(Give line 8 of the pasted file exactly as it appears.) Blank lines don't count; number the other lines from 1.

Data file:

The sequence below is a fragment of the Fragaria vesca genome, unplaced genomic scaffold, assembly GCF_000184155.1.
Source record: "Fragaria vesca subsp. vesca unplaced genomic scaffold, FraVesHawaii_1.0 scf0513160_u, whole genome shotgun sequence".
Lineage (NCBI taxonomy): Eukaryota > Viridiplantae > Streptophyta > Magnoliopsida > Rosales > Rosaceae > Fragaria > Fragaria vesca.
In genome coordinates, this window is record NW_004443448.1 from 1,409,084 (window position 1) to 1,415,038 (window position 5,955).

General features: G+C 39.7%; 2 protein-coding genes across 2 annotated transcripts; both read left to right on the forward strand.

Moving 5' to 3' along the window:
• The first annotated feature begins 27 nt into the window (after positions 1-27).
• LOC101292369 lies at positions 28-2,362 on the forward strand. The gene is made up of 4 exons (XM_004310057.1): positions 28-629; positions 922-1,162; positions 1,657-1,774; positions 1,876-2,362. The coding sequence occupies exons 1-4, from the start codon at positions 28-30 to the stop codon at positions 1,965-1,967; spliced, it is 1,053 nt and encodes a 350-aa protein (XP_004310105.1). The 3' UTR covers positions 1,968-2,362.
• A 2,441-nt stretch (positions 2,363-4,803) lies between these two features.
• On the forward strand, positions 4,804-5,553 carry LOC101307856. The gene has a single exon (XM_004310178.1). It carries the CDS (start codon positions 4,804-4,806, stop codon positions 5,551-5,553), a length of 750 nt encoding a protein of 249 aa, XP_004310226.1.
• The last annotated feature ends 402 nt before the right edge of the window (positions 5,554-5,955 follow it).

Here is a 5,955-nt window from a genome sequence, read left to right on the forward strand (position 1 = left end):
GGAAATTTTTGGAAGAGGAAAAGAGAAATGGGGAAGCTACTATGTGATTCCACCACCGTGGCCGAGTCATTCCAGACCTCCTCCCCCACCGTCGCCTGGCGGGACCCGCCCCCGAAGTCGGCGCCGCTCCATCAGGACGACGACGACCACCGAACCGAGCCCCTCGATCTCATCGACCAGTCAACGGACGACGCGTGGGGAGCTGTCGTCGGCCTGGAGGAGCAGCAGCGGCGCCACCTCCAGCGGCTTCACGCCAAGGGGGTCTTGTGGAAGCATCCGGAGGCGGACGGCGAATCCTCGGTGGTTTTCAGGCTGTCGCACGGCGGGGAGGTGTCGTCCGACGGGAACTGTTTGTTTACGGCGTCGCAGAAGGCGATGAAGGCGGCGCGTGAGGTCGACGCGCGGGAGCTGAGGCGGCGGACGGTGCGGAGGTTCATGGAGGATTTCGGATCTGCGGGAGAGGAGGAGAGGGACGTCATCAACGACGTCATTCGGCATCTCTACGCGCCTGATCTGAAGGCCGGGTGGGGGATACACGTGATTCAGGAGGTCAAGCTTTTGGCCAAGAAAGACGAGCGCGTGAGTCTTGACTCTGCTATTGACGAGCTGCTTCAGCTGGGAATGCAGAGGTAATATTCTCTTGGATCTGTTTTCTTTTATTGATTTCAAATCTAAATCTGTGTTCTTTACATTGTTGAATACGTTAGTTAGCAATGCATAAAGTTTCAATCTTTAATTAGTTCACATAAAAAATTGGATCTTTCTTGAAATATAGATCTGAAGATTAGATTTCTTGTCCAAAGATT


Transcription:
• LOC101292369 lies at positions 28-2,362 on the forward strand. The gene is made up of 4 exons (XM_004310057.1): positions 28-629; positions 922-1,162; positions 1,657-1,774; positions 1,876-2,362. The coding sequence occupies exons 1-4, from the start codon at positions 28-30 to the stop codon at positions 1,965-1,967; spliced, it is 1,053 nt and encodes a 350-aa protein (XP_004310105.1). The 3' UTR covers positions 1,968-2,362.